AMC realigning depot level reparable mission to DLA
July 24, 2008
<i>Working to ensure transfer is seamless to employees, warfighter</i>
The Base Realignment and Closure Commission's 2005 decision brought about many changes for the U.S. Army Materiel Command. One such change is the transfer of depot-level reparables procurement management and related support functions from across AMC to the Defense Logistics Agency.
<i><b>What's a DLR'</i></b>
"A depot-level reparable is an item purchased with the intent to overhaul and repair it over time. The items can be very complex and expensive and that's why they are typically rebuilt or overhauled rather than thrown away. But eventually the item becomes too worn to repair and must be replaced," said Gene Duncan, Army Contracting Command deputy director and member of the Army DLR working group. "Examples of such items are tank engines, radar components, electronics, ground vehicle transmissions and helicopter engines."
The decision only applies to the procurement of new replacement DLRs (commonly called "spares"), it does not apply to the repair of the reparable items.
Duncan explained that by transferring the procurement responsibility of buying DLRs from across DoD to one organization, DLA could aggregate requirements - resulting in a lower cost for the government.
"DLA will have DoD-wide strategy, sourcing and acquisition strength, increasing buying power and providing a single face to the customer," said Ronald Lewis, AMC deputy G-3/5 for Enterprise Integration and member of the joint Materiel Readiness Project Group which is responsible for making two-star level guidance regarding the DLR BRAC move.
DLA estimates that leveraging all procurement buys and managing them within a single agency will save DoD $1.9 billion over the next 20 years.
<i><b>What this means for AMC</i></b>
BRAC 2005, specifically the DLR Procurement Management Consolidation decision, transfers the DLR mission from the acquisition centers at Aviation and Missile Life Cycle Management Command, Redstone Arsenal, Ala.; Communications-Electronics Life Cycle Management Command, after the BRAC move from Fort Monmouth, N.J. to Aberdeen Proving Ground, Md.; TACOM Life Cycle Management Command, Detroit Arsenal, Mich.; and Rock Island Arsenal, Ill. after the BRAC move to Warren, Mich.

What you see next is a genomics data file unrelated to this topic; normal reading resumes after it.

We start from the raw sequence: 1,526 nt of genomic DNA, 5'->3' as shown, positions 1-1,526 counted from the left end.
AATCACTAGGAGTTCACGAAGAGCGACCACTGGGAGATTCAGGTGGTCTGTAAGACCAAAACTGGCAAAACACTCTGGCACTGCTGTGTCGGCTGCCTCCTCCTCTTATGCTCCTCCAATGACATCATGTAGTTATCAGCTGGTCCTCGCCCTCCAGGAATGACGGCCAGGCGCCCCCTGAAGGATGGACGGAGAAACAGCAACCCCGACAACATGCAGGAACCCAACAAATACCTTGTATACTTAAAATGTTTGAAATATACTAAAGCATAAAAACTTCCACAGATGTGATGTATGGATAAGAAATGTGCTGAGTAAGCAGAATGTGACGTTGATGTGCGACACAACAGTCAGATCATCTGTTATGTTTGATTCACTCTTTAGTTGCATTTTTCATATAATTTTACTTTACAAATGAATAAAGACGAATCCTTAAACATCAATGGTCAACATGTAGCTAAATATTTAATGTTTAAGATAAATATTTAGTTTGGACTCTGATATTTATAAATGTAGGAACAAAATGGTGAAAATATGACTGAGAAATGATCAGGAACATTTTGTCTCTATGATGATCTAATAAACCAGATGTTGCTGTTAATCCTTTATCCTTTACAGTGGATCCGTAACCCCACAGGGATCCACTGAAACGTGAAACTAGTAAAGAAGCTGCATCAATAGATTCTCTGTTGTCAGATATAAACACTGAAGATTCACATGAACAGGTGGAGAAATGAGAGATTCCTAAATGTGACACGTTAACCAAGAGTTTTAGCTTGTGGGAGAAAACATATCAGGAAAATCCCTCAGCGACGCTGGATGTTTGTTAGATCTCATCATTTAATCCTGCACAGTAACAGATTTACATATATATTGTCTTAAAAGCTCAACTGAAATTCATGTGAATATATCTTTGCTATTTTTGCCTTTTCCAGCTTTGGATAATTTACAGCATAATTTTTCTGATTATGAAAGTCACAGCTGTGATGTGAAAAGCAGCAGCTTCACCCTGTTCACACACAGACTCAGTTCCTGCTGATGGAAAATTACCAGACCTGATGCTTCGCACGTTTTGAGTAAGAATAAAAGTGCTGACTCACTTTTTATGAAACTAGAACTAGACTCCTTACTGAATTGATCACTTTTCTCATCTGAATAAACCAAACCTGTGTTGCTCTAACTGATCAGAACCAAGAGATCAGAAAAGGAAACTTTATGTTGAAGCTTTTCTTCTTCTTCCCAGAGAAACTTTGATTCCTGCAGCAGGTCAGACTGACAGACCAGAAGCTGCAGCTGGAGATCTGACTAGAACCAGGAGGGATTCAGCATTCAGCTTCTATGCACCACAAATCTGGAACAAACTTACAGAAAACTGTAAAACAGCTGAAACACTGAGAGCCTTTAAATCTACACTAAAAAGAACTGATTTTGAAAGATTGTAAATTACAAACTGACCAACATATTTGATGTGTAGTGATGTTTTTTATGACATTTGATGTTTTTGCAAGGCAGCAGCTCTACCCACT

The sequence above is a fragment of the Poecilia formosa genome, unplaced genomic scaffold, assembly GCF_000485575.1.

"Each of the services will still be responsible for managing the DLR items, maintaining the inventory, selling the item to the units, etc. The only thing that changes is that instead of turning to their local acquisition centers the services will go to DLA to buy them," said Duncan.
AMC, the only Army organization affected by this change, began planning by establishing an Army-level working group in October 2005. The group included representatives from AMCOM LCMC, CECOM LCMC and TACOM LCMC.
"The most important thing was to establish an Army vision first, which included major areas such as interpretation of BRAC language" said Rachel Ballen, Army Contracting Command procurement analyst and member of the Army working group.
According to Ballen, the group works together to present one unified Army voice to the joint-level working group, which includes representatives from the Navy, Air Force, Marines and DLA.